The home is where families spend much of their time outside of work and school. As such, it is the site of many accidents, and, surprisingly, quite a few of them involve furniture. While a new flat-screen TV or heirloom dresser may be a prized possession, these items can also be a source of injury, especially in homes with small children or older adults. The first step to preventing furniture-related injuries is to purchase sturdy pieces made with high-quality materials. Once the furniture is in your home, it’s important to take some additional steps to keep your family safe. Here are a few things to keep in mind when maintaining an accident-free home:
The Hazards of Furniture Tip-Overs
According to the US Consumer Product Safety Commission (CPSC), tipping furniture and TVs are among the top hidden hazards in the home. It’s common for young children to climb furniture to get something out of their reach, but items like dressers, armoires, and TV stands can easily tip over under the weight of a little climber.
Each year, tip-over injuries send 38,000 Americans to the hospital, and the majority (two-thirds) of those injuries involve children under the age of 5. Tipping TVs and furniture can also be deadly. In fact, according to CPSC statistics, furniture-related accidents account for one child’s death every two weeks in the United States.
To raise the public’s awareness of furniture tip-over accidents, the CPSC launched its “Anchor It” campaign in 2015. The national campaign urges consumers to anchor large items such as dressers, bookshelves, and TVs to the wall to prevent them from tipping onto children and other family members. Additionally, the CPSC advises families to remove tempting items such as toys and remote controls from out-of-reach places as part of the Anchor It efforts to “get on top of it before they do.”
Preventing Tip-Overs with Furniture Anchors
Properly anchoring heavy furniture is a quick and easy task when using the right equipment. Manufacturers often ship anchoring kits with furniture, but these kits, which typically include two brackets and a tether, are also readily available in stores. Consumers attach one bracket to the furniture and the other to the wall. The brackets are then tethered by a strap or cable to prevent the piece from tipping over. When using furniture anchors, it’s important to do the following:
Select the right anchor—Some furniture comes with small plastic cable ties that experts warn can degrade and eventually break. Instead of using plastic, it is better to buy kits that contain nylon or braided steel cable tethers. Metal “L” brackets will also work well for many pieces of furniture.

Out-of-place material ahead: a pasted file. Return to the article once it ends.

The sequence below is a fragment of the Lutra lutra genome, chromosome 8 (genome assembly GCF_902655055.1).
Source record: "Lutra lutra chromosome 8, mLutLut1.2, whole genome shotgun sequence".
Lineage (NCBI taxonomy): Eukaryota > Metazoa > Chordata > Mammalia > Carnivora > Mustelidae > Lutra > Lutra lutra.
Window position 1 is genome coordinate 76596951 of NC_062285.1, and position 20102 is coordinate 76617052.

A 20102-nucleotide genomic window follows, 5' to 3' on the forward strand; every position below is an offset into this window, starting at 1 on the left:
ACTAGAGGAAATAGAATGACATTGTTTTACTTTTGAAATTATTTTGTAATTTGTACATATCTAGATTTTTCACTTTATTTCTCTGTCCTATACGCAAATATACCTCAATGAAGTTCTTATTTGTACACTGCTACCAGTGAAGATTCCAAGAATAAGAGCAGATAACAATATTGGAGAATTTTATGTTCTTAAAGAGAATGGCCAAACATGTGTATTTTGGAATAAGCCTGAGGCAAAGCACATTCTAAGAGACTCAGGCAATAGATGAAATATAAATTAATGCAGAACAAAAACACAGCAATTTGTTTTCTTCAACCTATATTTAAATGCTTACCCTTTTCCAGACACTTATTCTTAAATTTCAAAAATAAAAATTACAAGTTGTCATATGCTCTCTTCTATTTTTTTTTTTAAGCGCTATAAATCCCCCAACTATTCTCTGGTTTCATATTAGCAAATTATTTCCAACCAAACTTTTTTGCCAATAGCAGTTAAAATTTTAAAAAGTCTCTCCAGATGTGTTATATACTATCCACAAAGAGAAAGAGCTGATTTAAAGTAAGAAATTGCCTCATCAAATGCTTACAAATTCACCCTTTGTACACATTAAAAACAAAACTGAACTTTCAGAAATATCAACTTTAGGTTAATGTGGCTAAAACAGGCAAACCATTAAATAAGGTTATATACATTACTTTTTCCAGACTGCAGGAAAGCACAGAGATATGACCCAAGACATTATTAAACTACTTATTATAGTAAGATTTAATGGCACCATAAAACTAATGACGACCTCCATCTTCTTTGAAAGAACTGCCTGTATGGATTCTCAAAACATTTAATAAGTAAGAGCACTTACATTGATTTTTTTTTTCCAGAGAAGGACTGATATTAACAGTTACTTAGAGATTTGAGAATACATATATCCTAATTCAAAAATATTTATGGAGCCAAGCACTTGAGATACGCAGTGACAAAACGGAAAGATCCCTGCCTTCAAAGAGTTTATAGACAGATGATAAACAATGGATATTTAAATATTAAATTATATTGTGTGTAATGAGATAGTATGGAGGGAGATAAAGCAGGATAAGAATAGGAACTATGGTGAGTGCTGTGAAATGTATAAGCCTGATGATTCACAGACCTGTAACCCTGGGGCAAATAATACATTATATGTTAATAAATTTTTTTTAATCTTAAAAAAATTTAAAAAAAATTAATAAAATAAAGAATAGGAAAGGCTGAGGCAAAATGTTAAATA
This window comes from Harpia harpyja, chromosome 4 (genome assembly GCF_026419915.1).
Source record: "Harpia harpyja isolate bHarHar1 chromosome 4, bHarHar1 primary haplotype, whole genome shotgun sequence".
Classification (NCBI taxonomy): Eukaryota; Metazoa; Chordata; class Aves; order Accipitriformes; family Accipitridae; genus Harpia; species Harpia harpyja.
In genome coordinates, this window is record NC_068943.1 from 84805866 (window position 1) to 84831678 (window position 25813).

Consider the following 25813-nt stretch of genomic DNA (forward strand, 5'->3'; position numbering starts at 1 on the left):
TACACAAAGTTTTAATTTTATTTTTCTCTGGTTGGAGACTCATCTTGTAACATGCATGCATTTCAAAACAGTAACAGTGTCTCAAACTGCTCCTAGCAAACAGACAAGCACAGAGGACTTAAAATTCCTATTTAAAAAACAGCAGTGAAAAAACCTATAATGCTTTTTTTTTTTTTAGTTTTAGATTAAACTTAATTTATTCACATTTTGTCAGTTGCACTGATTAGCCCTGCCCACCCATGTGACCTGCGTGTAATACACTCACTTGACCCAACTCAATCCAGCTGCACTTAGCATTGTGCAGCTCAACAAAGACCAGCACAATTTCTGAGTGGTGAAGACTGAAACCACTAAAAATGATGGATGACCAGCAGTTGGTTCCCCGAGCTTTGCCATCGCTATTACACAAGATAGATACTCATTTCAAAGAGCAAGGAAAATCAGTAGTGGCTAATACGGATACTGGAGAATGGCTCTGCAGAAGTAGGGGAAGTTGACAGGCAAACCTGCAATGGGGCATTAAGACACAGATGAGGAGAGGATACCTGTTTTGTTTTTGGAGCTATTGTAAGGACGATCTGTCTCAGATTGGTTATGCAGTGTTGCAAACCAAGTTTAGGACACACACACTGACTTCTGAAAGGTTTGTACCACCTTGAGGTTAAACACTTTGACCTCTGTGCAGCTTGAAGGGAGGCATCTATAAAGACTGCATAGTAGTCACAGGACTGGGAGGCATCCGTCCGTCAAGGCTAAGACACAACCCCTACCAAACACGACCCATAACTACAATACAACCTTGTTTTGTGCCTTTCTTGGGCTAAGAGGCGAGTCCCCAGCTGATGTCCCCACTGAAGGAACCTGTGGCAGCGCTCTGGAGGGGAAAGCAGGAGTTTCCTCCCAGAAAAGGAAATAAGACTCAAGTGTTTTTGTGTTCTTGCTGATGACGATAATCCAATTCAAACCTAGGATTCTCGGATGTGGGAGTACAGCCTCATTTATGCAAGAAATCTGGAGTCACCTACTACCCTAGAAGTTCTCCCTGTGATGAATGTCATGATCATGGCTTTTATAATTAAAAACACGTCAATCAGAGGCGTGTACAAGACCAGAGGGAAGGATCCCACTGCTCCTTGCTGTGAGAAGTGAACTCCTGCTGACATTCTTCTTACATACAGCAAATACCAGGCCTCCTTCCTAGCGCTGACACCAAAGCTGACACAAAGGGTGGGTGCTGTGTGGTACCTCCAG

Find a wall stud—Most modern homes are built with walls comprising drywall boards attached to interior wooden studs. You should screw furniture anchors into these studs rather than drywall, which can easily tear and break. Use a stud finder to locate a fastening spot, and be sure to attach the anchor using screws that are long enough to ensure a secure connection.
Attach to solid wood—In addition to attaching the wall bracket to a wooden stud, it’s important to firmly secure the other anchor into a solid piece of wood on the item of furniture. Avoid attaching the anchor to thin back panels or other areas that may not hold a screw firmly. Once you’ve located a solid spot, mark the area and pre-drill the wood before fastening the anchor with a wood screw.
Furniture-Specific Safety Tips
Your home most likely contains many heavy items that could cause serious injury if they fell on a member of your family. Along with anchoring all top-heavy furniture to the wall, you should examine every piece of furniture for potential hazards. Some items to watch out for include the following:
Dressers and Armoires—Always install some sort of anti-tip device on dressers and armoires in every room of your home. When purchasing new items, you should look for dressers with automatic drawer stops and drawers that open and close smoothly. It’s also important to always close your dresser drawers after use to keep young children from using them like a ladder to reach items on the top of the dresser.
Bookcases—Like dressers and armoires, bookcases are very tempting to young climbers. Be sure to properly anchor your bookcases to a wall and take time to arrange the items on the shelves. Keep the heaviest books on the lowest shelf and never place any enticing items up high, where a child may be tempted to climb for them.
Televisions and Entertainment Centers—Regardless of whether it’s a newer flat-screen or an older “tube” model, the TV in your home could be an accident waiting to happen. Luckily, you can easily prevent injuries by mounting televisions to the wall or anchoring them firmly on a sturdy stand that is the appropriate size for the TV. If anchoring is not an option, be sure to push the television as far back on the stand as possible. Also, always keep all cords tucked away and out of reach to prevent tripping and tip-over injuries.